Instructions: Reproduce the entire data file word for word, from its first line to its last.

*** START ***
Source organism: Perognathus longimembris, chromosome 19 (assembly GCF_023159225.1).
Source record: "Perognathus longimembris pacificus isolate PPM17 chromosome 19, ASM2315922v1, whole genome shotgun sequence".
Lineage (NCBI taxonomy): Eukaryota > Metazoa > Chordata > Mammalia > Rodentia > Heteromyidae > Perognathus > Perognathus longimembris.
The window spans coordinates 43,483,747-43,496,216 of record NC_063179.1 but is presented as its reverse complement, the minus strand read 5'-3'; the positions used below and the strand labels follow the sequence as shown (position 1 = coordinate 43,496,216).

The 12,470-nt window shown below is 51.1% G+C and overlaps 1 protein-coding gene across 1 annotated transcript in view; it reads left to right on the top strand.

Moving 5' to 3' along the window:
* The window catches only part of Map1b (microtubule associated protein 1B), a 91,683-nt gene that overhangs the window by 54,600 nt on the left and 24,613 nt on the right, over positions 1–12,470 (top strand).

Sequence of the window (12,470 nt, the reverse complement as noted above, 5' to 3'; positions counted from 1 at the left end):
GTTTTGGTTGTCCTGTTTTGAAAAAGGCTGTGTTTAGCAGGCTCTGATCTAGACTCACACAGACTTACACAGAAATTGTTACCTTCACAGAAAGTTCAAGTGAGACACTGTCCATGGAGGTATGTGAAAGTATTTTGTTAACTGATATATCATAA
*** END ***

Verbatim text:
Source organism: Perognathus longimembris, chromosome 19 (assembly GCF_023159225.1).
Source record: "Perognathus longimembris pacificus isolate PPM17 chromosome 19, ASM2315922v1, whole genome shotgun sequence".
Lineage (NCBI taxonomy): Eukaryota > Metazoa > Chordata > Mammalia > Rodentia > Heteromyidae > Perognathus > Perognathus longimembris.
The window spans coordinates 43,483,747-43,496,216 of record NC_063179.1 but is presented as its reverse complement, the minus strand read 5'-3'; the positions used below and the strand labels follow the sequence as shown (position 1 = coordinate 43,496,216).

The 12,470-nt window shown below is 51.1% G+C and overlaps 1 protein-coding gene across 1 annotated transcript in view; it reads left to right on the top strand.

Moving 5' to 3' along the window:
* The window catches only part of Map1b (microtubule associated protein 1B), a 91,683-nt gene that overhangs the window by 54,600 nt on the left and 24,613 nt on the right, over positions 1–12,470 (top strand).

Sequence of the window (12,470 nt, the reverse complement as noted above, 5' to 3'; positions counted from 1 at the left end):
GTTTTGGTTGTCCTGTTTTGAAAAAGGCTGTGTTTAGCAGGCTCTGATCTAGACTCACACAGACTTACACAGAAATTGTTACCTTCACAGAAAGTTCAAGTGAGACACTGTCCATGGAGGTATGTGAAAGTATTTTGTTAACTGATATATCATAA